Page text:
Paper Money

France building new euro note printing plant

Model shows Bank of France’s planned new printing facility, to be ready in 2026.

Image courtesy of Agence Ataub.

The use of cash is supposed to be dying, but you wouldn’t know it based on the amount of central bank construction going on. France joins the U.S. Bureau of Engraving and Printing and the Spanish Ministry of Finance in each constructing a new bank note printing plant.

Le Figaro and Agence France-Presse report that the Banque de France expects its new plant to be ready in 2026. It is located in Vic-le-Comte, in the Auvergne region of central France 275 miles south of Paris. It will replace the current plant about 18 miles away in Chamalières that is over a century old and was the scene of a violent but nonfatal fire on Feb. 9. The new facility will be located on the site of the Banque de France’s paper mill. The bank employs 300 people at the mill and 700 at its printing works.

Construction was approved by a unanimous vote of the bank’s general council. It was envisaged for several years, even long before the fire, and is expected to cost €220 million.

France will have, the bank said in a statement, “the most modern, efficient and environmentally friendly public banknote production facility in Europe.” Its aim is to “improve working conditions and competitiveness in the production of banknotes, mainly euros and CFA francs, and to guarantee the sovereignty of this sensitive production.”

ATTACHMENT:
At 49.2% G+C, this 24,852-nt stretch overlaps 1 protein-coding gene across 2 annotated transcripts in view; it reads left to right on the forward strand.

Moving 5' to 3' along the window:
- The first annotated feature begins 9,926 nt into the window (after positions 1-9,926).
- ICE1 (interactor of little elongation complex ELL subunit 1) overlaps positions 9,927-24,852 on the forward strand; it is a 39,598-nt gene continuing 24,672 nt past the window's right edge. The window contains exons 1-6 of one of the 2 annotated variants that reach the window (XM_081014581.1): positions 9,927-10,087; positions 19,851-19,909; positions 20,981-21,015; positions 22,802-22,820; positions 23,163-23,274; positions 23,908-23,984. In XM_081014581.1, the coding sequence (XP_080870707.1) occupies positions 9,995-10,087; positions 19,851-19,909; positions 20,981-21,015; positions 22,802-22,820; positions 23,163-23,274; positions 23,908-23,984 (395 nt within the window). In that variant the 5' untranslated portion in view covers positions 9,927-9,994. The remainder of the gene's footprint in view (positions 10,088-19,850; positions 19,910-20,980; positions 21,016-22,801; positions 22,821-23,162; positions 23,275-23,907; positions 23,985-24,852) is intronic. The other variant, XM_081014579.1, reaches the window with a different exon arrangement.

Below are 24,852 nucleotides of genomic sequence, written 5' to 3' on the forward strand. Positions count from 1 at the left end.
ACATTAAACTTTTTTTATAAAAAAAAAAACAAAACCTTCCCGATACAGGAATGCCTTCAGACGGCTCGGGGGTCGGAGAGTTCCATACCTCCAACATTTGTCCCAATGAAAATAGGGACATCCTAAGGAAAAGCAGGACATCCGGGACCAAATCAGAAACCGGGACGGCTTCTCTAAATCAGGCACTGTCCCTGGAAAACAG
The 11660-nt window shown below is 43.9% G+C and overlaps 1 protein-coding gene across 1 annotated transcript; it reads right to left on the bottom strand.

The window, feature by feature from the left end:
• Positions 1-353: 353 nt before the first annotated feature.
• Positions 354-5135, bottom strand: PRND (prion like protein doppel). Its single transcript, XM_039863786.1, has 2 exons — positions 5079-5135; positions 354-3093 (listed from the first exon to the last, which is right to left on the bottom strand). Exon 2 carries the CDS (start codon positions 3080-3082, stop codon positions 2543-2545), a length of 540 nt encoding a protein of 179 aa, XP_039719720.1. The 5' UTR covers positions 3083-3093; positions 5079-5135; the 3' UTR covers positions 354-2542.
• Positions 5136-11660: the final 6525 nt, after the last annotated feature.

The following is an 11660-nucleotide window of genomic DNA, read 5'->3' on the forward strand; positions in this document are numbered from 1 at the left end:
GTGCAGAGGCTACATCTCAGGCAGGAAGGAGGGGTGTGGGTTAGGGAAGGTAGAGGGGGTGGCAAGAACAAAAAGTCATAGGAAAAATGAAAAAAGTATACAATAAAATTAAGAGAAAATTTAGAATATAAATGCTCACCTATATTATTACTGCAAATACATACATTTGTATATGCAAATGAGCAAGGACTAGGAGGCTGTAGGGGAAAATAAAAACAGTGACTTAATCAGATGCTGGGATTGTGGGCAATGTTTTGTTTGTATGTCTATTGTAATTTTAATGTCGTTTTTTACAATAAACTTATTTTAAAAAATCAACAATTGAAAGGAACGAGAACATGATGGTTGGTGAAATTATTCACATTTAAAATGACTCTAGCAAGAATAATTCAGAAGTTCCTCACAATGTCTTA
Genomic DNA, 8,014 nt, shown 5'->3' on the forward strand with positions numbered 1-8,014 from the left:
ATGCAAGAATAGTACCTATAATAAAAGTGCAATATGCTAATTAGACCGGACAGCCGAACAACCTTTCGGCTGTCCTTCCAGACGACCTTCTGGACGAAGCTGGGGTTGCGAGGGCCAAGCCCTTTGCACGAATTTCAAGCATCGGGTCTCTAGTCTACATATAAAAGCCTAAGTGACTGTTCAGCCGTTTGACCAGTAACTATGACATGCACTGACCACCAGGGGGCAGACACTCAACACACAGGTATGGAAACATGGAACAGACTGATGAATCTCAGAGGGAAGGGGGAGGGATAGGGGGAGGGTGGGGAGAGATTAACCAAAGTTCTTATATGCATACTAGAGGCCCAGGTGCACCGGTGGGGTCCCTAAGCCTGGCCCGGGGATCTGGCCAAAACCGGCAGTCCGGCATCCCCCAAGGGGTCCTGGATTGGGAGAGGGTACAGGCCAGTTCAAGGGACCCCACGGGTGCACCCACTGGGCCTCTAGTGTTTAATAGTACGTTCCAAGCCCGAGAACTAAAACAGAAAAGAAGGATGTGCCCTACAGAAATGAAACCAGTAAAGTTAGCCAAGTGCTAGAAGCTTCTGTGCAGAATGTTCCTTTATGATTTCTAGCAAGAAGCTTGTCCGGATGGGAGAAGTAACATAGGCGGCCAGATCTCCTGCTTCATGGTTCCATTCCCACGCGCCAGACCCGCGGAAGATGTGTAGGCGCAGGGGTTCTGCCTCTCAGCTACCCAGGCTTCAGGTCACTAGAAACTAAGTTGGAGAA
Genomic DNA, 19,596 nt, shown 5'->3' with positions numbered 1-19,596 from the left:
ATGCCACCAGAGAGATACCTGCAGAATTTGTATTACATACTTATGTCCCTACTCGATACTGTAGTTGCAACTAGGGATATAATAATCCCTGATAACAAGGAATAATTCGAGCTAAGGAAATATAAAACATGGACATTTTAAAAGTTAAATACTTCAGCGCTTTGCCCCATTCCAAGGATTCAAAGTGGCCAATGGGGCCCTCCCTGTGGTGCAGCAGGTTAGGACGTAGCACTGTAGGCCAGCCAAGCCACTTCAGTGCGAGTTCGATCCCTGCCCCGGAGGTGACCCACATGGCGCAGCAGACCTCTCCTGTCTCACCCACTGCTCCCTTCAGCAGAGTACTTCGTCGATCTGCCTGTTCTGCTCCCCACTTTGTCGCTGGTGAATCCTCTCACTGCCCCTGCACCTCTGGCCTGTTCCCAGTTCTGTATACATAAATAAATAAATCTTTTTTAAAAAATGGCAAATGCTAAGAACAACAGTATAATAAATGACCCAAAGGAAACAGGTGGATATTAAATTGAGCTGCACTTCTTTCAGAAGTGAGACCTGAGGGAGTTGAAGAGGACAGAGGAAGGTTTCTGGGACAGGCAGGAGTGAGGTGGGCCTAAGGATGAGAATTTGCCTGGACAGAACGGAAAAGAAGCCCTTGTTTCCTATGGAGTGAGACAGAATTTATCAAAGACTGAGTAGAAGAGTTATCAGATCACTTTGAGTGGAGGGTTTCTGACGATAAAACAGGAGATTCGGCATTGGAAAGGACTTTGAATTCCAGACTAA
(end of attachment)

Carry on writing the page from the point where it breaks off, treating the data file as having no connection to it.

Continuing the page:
“This is good news,” said Hugo Coldeboeuf, union representative of the Banque de France labor force, “for the employees but also for the sustainability of the missions in the public fold.” The union will be, however, “attentive to the non-deterioration of the working conditions at the time of the removal.”

The new Spanish printing plant recently opened near Madrid, and the BEP projects its facility in Beltsville, Maryland, to be completed in 2027.

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